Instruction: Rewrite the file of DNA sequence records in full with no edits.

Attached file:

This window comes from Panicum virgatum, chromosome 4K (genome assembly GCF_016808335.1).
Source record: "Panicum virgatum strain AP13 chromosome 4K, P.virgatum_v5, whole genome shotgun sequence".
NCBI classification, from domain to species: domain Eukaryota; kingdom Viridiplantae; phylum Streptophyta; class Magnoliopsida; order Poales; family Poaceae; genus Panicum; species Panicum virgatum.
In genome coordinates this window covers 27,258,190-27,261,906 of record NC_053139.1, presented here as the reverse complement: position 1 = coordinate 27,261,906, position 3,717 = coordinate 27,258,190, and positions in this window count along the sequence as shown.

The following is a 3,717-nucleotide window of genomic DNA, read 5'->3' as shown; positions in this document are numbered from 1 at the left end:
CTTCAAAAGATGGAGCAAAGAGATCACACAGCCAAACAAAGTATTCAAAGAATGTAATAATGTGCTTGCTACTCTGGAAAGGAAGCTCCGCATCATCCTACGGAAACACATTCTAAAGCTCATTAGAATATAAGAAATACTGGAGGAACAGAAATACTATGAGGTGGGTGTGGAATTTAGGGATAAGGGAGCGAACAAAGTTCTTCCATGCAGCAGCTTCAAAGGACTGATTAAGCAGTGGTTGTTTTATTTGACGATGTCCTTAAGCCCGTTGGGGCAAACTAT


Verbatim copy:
This window comes from Panicum virgatum, chromosome 4K (genome assembly GCF_016808335.1).
Source record: "Panicum virgatum strain AP13 chromosome 4K, P.virgatum_v5, whole genome shotgun sequence".
NCBI classification, from domain to species: domain Eukaryota; kingdom Viridiplantae; phylum Streptophyta; class Magnoliopsida; order Poales; family Poaceae; genus Panicum; species Panicum virgatum.
In genome coordinates this window covers 27,258,190-27,261,906 of record NC_053139.1, presented here as the reverse complement: position 1 = coordinate 27,261,906, position 3,717 = coordinate 27,258,190, and positions in this window count along the sequence as shown.

The following is a 3,717-nucleotide window of genomic DNA, read 5'->3' as shown; positions in this document are numbered from 1 at the left end:
CTTCAAAAGATGGAGCAAAGAGATCACACAGCCAAACAAAGTATTCAAAGAATGTAATAATGTGCTTGCTACTCTGGAAAGGAAGCTCCGCATCATCCTACGGAAACACATTCTAAAGCTCATTAGAATATAAGAAATACTGGAGGAACAGAAATACTATGAGGTGGGTGTGGAATTTAGGGATAAGGGAGCGAACAAAGTTCTTCCATGCAGCAGCTTCAAAGGACTGATTAAGCAGTGGTTGTTTTATTTGACGATGTCCTTAAGCCCGTTGGGGCAAACTAT